Distribution Network Operator (DNO) Requirements

To connect the generation or Combined Heat and Power (CHP) plant to your local network, you must approach the Distribution Network Operator (DNO). The Data Registration Code of the Distribution Code sets out the obligations on the generator and Distribution Network Operator (DNO) to exchange data as part of the design process and lists the data items that may need to be exchanged. The purpose of the application forms below is to simplify and clarify this data exchange process.

For guidance on connection of generation assets to the UK and Ireland electrical network you should visit the Energy Networks Association (ENA), who are the industry body representing energy network operators within these territories.

Why is G99 mains protection important?

Power generation has seen significant changes over recent years. Where the UK and Ireland historically was reliant upon a relatively small selection of centralised high-capacity power stations. Now the focus is on decentralised power generation and a higher volume of low-capacity generators.

These generators typically include gas generators and renewables generators such as Solar Photo-Voltaic (PV), Onshore and Offshore Wind farms, and Hydro-Electric plants.

The rapid expansion of lower-capacity generators can cause the grid to become less stable and risks damaging both the generator and the grid. Systems that run ‘parallel-to-mains’ must include a relay to decouple the generator from the grid if a problem arises with either.

The European Requirements for Generators (RfG) Code was introduced to bring a coherent set of requirements into the power generation market.


Power generating module types

There are now 4 types of power generating modules and they are classified by their registered capacity and connection voltage. In Great Britain, the types are (note that in different European countries, the capacity and voltage thresholds may differ):

G99 Type A

From 0.8kW to < 1MW and connected at < 110kV

G99 Type B

From 1MW to < 10MW and connected at < 110kV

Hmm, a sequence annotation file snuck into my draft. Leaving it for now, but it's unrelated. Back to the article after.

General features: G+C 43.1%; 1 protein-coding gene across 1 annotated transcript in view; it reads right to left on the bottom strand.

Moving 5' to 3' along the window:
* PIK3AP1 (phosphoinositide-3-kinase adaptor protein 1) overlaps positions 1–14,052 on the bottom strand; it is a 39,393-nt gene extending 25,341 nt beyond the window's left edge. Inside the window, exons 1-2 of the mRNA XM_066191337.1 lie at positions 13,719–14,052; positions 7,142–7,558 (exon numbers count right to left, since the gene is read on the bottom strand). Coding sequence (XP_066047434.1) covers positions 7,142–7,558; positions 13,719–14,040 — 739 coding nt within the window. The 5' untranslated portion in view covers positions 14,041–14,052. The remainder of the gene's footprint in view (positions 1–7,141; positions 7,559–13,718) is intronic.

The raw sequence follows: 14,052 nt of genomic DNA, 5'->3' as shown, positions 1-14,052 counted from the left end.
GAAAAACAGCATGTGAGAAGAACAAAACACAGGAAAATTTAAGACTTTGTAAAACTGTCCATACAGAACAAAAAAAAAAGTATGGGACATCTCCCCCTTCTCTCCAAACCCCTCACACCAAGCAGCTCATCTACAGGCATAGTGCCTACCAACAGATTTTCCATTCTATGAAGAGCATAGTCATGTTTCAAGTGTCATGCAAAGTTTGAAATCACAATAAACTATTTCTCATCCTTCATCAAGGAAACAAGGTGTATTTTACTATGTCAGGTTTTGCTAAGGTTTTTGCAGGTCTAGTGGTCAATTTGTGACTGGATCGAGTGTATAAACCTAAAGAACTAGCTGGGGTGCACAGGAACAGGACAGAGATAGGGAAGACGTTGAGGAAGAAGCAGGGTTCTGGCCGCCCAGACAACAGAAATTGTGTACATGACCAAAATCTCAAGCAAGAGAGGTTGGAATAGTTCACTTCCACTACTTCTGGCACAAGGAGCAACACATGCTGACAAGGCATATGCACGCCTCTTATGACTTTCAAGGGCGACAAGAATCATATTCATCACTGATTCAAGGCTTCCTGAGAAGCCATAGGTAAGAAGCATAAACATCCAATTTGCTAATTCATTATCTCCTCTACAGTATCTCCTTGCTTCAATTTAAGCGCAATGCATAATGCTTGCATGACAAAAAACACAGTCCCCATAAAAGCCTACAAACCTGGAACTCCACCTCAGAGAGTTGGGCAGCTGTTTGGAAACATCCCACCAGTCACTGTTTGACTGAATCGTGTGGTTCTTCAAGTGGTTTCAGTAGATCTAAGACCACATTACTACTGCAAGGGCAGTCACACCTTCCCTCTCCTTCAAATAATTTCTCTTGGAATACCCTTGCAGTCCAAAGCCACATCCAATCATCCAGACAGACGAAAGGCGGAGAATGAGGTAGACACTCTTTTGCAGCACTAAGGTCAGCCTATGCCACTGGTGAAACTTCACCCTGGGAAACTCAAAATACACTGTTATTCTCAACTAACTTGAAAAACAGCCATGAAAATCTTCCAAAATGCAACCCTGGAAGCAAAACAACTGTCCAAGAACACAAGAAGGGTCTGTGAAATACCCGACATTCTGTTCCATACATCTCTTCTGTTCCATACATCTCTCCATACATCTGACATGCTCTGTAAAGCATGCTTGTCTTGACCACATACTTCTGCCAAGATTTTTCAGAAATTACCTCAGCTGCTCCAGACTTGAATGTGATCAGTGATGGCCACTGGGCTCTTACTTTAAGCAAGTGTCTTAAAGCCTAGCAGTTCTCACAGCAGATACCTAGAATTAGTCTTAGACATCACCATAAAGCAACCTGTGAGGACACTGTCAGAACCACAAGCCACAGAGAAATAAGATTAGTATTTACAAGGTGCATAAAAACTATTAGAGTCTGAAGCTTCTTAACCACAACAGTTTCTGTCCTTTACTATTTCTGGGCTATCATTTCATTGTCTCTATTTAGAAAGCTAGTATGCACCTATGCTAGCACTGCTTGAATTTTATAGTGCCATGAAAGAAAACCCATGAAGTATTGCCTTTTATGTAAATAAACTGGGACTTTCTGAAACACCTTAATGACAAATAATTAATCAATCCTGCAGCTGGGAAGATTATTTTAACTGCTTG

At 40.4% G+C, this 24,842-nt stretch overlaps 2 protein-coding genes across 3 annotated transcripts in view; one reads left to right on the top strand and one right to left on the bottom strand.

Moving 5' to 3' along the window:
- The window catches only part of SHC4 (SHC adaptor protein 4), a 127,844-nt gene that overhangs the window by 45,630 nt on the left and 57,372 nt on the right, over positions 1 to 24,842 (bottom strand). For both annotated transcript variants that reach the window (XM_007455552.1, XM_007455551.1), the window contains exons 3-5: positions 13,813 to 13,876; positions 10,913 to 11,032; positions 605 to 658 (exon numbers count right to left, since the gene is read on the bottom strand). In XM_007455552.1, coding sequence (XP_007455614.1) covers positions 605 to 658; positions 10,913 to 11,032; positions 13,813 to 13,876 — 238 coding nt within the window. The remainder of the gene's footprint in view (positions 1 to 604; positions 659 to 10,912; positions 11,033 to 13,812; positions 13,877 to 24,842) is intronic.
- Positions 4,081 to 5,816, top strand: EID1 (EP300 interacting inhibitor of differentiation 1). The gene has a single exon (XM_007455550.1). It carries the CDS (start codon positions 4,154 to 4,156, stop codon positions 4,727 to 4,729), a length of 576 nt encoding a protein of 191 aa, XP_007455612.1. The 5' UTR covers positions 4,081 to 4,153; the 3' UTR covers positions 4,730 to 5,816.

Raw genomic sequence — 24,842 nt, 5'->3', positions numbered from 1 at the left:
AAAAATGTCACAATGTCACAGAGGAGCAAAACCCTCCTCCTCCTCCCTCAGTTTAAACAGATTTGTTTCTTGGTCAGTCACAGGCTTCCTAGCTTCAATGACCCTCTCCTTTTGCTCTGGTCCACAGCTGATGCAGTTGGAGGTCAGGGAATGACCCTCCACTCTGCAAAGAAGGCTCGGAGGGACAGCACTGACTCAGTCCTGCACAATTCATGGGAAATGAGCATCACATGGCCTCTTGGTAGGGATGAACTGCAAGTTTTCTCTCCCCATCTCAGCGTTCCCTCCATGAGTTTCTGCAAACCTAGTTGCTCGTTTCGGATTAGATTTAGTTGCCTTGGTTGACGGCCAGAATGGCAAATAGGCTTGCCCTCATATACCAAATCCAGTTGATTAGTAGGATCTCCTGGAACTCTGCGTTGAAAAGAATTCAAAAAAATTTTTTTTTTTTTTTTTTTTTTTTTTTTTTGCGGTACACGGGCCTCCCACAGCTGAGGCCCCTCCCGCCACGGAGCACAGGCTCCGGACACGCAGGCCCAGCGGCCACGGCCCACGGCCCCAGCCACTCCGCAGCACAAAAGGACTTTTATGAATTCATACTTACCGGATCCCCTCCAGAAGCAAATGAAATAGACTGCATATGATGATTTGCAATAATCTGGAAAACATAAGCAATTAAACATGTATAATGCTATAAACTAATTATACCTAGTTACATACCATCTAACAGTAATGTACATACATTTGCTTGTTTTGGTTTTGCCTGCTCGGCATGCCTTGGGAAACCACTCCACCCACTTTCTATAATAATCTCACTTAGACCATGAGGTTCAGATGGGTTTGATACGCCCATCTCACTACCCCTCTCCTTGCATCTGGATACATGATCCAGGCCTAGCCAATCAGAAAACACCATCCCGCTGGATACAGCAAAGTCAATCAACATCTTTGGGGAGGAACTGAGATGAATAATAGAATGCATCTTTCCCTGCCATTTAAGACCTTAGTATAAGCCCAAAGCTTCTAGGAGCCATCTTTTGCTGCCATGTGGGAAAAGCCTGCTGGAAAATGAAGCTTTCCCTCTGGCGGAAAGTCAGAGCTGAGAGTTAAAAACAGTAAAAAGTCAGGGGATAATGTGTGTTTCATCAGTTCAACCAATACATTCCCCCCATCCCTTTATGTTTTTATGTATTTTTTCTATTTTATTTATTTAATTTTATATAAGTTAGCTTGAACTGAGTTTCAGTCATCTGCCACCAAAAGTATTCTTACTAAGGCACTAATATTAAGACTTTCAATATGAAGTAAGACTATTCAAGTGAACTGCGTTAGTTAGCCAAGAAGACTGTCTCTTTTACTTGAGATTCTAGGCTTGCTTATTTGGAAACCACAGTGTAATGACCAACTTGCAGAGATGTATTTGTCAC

G99 Type C

From 10MW to < 50MW and connected at < 110kV

G99 Type D

≥ 50MW or connected at ≥ 110 kV

The technical requirements in RfG are less onerous on the smaller Power Generating Modules, and increase cumulatively for the larger Power Generating Modules, i.e. a Type B Power Generating Module must meet the requirements for Type A and Type B. Some requirements are common across all European countries. However, some requirements have country-specific parameters, which have been set by national network operators.

That means that some of the parameters in Great Britain are different in Northern Ireland, and other European countries.

Note: Type D generators fall under another ENA requirement – G100. This is mainly applicable to Distribution Network Operators (DNOs).

The Energy Networks Association (ENA) EREC G99 Standard Application Form (SAF) should be used for generation connection applications over 50kW 3-phase or 17kW single phase as per G99.

For type tested generation of 50kW or less, 3-phase or 17kW or less single phase then the G99 form A.1 should be used.

The new ENA EREC G99 connection Standard Application Form covers all the data requirements and should therefore be used for all applications. The relevant application form can be found on the ENA web site or in some cases on your DNO web site along with guidance on the application process and timeline.


Why is grid stability so important?

The National Grid (transmission and distribution network) was never designed to have embedded generation. It was developed on a centralised generation basis and the capacity and protection was implemented accordingly. The addition of distributed generation may induce many undesirable characteristics on the network. It is this reason each addition to the network must be considered and studied by the DNO to determine the possible detrimental effects. Indeed, in some areas of the country, the network is reaching saturation point and embedded generation may not be permitted to connect at all.

Some typical restrictions which may be imposed by the DNOs could include:

  • No export allowed (G100 applies) – this means all electricity produced by the embedded generation must be utilised on the premises. This will require additional generation control to prevent the generator spilling electricity on to the network. This has the consequences of adding additional cost and may impact the financial benefits of your project.
  • Power factor limitation – the DNO may insist the embedded generation operates at a certain power factor. This is usually set at the time of commissioning and is no obstacle. However, in extreme circumstances the DNO may insist additional monitoring and control is implemented to ensure the generator is disconnected should the power factor stray outside the limits due to site load type changes.
  • Reverse power / NVD protection – this is protection usually installed by the DNO to prevent the backward flow of power or the energising of an islanded network following a fault. This will add additional cost which will impact on the financial benefit.

Each installation has a network study undertaken and it is not uncommon for there to be some room for negotiation on the restrictions (if any) imposed by the DNO. This is where the support and advice of the generation scheme supplier should be sought before abandoning the project or agreeing to potentially expensive terms which may be avoided or reduced by other means.

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